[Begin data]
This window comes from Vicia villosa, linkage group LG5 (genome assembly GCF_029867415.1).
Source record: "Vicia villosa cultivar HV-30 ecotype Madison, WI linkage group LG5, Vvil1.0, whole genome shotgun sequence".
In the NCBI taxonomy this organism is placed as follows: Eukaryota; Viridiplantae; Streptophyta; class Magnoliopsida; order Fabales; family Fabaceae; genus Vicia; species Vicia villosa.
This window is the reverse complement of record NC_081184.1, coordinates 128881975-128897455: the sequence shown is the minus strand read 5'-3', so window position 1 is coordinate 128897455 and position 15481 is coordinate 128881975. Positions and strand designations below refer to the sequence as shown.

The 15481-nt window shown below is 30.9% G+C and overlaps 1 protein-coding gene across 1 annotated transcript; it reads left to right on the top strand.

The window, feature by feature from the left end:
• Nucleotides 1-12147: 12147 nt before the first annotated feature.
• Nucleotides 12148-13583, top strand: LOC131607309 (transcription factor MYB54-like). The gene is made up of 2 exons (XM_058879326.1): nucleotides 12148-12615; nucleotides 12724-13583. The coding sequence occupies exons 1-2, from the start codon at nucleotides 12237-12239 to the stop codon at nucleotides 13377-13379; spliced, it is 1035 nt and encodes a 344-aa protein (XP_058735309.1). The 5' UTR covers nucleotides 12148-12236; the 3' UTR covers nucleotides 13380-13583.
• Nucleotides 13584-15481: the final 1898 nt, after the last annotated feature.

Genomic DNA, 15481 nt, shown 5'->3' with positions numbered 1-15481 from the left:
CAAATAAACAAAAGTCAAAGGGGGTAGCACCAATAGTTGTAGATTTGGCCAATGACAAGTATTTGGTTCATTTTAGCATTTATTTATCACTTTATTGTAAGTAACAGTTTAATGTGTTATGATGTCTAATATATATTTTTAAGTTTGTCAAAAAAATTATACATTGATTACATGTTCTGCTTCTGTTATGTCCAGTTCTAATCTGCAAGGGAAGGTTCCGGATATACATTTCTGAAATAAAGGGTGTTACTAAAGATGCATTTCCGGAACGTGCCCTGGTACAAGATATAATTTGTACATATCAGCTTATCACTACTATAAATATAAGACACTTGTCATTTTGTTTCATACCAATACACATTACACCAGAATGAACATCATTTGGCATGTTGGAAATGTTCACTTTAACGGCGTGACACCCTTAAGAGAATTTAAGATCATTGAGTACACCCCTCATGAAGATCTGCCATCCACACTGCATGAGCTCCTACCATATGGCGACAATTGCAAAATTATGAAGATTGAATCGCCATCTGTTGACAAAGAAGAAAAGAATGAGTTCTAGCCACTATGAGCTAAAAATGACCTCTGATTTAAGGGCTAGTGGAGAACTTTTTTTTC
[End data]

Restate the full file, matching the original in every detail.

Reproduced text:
This window comes from Vicia villosa, linkage group LG5 (genome assembly GCF_029867415.1).
Source record: "Vicia villosa cultivar HV-30 ecotype Madison, WI linkage group LG5, Vvil1.0, whole genome shotgun sequence".
In the NCBI taxonomy this organism is placed as follows: Eukaryota; Viridiplantae; Streptophyta; class Magnoliopsida; order Fabales; family Fabaceae; genus Vicia; species Vicia villosa.
This window is the reverse complement of record NC_081184.1, coordinates 128881975-128897455: the sequence shown is the minus strand read 5'-3', so window position 1 is coordinate 128897455 and position 15481 is coordinate 128881975. Positions and strand designations below refer to the sequence as shown.

The 15481-nt window shown below is 30.9% G+C and overlaps 1 protein-coding gene across 1 annotated transcript; it reads left to right on the top strand.

The window, feature by feature from the left end:
• Nucleotides 1-12147: 12147 nt before the first annotated feature.
• Nucleotides 12148-13583, top strand: LOC131607309 (transcription factor MYB54-like). The gene is made up of 2 exons (XM_058879326.1): nucleotides 12148-12615; nucleotides 12724-13583. The coding sequence occupies exons 1-2, from the start codon at nucleotides 12237-12239 to the stop codon at nucleotides 13377-13379; spliced, it is 1035 nt and encodes a 344-aa protein (XP_058735309.1). The 5' UTR covers nucleotides 12148-12236; the 3' UTR covers nucleotides 13380-13583.
• Nucleotides 13584-15481: the final 1898 nt, after the last annotated feature.

Genomic DNA, 15481 nt, shown 5'->3' with positions numbered 1-15481 from the left:
CAAATAAACAAAAGTCAAAGGGGGTAGCACCAATAGTTGTAGATTTGGCCAATGACAAGTATTTGGTTCATTTTAGCATTTATTTATCACTTTATTGTAAGTAACAGTTTAATGTGTTATGATGTCTAATATATATTTTTAAGTTTGTCAAAAAAATTATACATTGATTACATGTTCTGCTTCTGTTATGTCCAGTTCTAATCTGCAAGGGAAGGTTCCGGATATACATTTCTGAAATAAAGGGTGTTACTAAAGATGCATTTCCGGAACGTGCCCTGGTACAAGATATAATTTGTACATATCAGCTTATCACTACTATAAATATAAGACACTTGTCATTTTGTTTCATACCAATACACATTACACCAGAATGAACATCATTTGGCATGTTGGAAATGTTCACTTTAACGGCGTGACACCCTTAAGAGAATTTAAGATCATTGAGTACACCCCTCATGAAGATCTGCCATCCACACTGCATGAGCTCCTACCATATGGCGACAATTGCAAAATTATGAAGATTGAATCGCCATCTGTTGACAAAGAAGAAAAGAATGAGTTCTAGCCACTATGAGCTAAAAATGACCTCTGATTTAAGGGCTAGTGGAGAACTTTTTTTTC